As the Hamilton-Wentworth District School Board (HWDSB) wrestles with a lingering budget deficit, the city’s education system is set to receive an additional $2.6 million in federal government funding to cover the costs of teachers, supplies and safety enhancements related to COVID-19.
On Thursday, Minister of Education Stephen Lecce announced the province would release $13.6 million in funding it had received from the federal government in September to provide to several Ontario school boards.
The province received a total of $50 million from Ottawa for school-related pandemic costs, more than half of which went to school boards in Toronto, Peel and the Ottawa region. On Thursday, the remainder was released to boards in Hamilton, Halton, Durham, Waterloo and elsewhere.
“The Hamilton-Wentworth District School Board welcomes the additional funding from the Ministry of Education as they consider Hamilton a high priority region. Trustees have advocated for more resources as the pandemic continues to strain school board operations,” HWDSB chair Alex Johnstone wrote in a statement.
“Our share of the funding will continue to support keeping our schools safe.”
The HWDSB will receive $1.6 million in funding, while Hamilton’s Catholic board will receive $1 million.
The figure is a welcome surprise for Hamilton’s public board, which wrote to the ministry earlier in November asking for additional funding.
The board had initially anticipated it would receive $500,000, though the total rose to $1.6-million when the province decided not to distribute the funding to all school boards in Ontario.
Johnstone said the funding will be put toward costs like personal protective equipment and cleaning supplies.
“This is stuff that our regular budget does not have sufficient funds to cover in a normal year,” Johnstone told The Spectator.
The board has faced financial concerns in recent weeks following a major funding shortfall due to lower student enrolment.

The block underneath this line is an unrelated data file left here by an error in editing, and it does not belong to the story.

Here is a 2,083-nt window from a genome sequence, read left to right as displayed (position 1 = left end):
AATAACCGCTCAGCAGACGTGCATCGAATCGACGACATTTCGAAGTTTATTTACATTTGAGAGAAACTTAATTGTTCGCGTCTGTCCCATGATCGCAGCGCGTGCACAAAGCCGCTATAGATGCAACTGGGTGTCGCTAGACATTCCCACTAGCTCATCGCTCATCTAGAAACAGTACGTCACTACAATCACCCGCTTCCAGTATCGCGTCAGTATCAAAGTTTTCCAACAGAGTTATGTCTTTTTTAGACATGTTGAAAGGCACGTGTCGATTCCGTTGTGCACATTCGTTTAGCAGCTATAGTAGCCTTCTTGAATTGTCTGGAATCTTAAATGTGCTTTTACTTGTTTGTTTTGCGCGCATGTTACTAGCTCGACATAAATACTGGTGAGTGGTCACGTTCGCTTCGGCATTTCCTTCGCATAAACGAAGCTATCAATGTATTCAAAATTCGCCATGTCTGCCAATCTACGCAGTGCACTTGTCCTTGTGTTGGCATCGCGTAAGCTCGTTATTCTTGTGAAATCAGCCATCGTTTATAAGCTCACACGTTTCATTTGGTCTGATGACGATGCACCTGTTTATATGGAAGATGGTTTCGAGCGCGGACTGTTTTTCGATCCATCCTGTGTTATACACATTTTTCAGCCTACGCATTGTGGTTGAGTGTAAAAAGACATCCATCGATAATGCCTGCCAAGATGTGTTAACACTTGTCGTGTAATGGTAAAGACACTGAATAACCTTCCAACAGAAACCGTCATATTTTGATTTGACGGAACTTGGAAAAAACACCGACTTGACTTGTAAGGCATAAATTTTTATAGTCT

In early November, the board reported it’s total enrolment had decreased by approximately 1,756 students, meaning the board would lose out on $15.2 million in funding from the province’s annual Grants for Student Needs (GSN).
The shortfall is the primary reason that the board now faces a significant budget deficit of roughly $18 million by the end of the school year, which would likely prompt cuts to student programs in future years if passed.
On Thursday, the province also announced a “stabilization fund” for schools facing budget shortfalls — something the HWDSB has advocated for in recent weeks.
The funding is “to help alleviate some of the impacts of unexpected enrolment declines as a result of the COVID-19 pandemic,” the ministry of education announced.
It is unclear, however, if the funding will cover the entirety of the board’s $15.2 million decrease.
Johnstone said the board is waiting for the province to tell them how much the new funds will cover.
“We still need to see what the numbers are. I want to acknowledge that, on the surface, it sounds like the province is committing to give the boards what they’re asking for. With that said, we don’t know yet if our needs will be sufficiently met,” Johnstone said.
The board has expressed concern, in recent weeks, that it’s projected budget deficit could likely exceed the threshold allowed by the ministry.
The ministry has said that it will accept budget deficits that comprise no more than two per cent of a board’s entire budget. If the HWDSB runs an $18 million deficit, it will exceed that threshold by approximately $6.8 million.
In that situation, the board would have to cut future programming.
“We’d be supporting students today by robbing the students of tomorrow of much-needed programs,” Johnstone said.
The board could stave off that scenario if the funding the province provides allows the board to run a deficit within the two per cent threshold.
Jacob Lorinc, Local Journalism Initiative Reporter, The Hamilton Spectator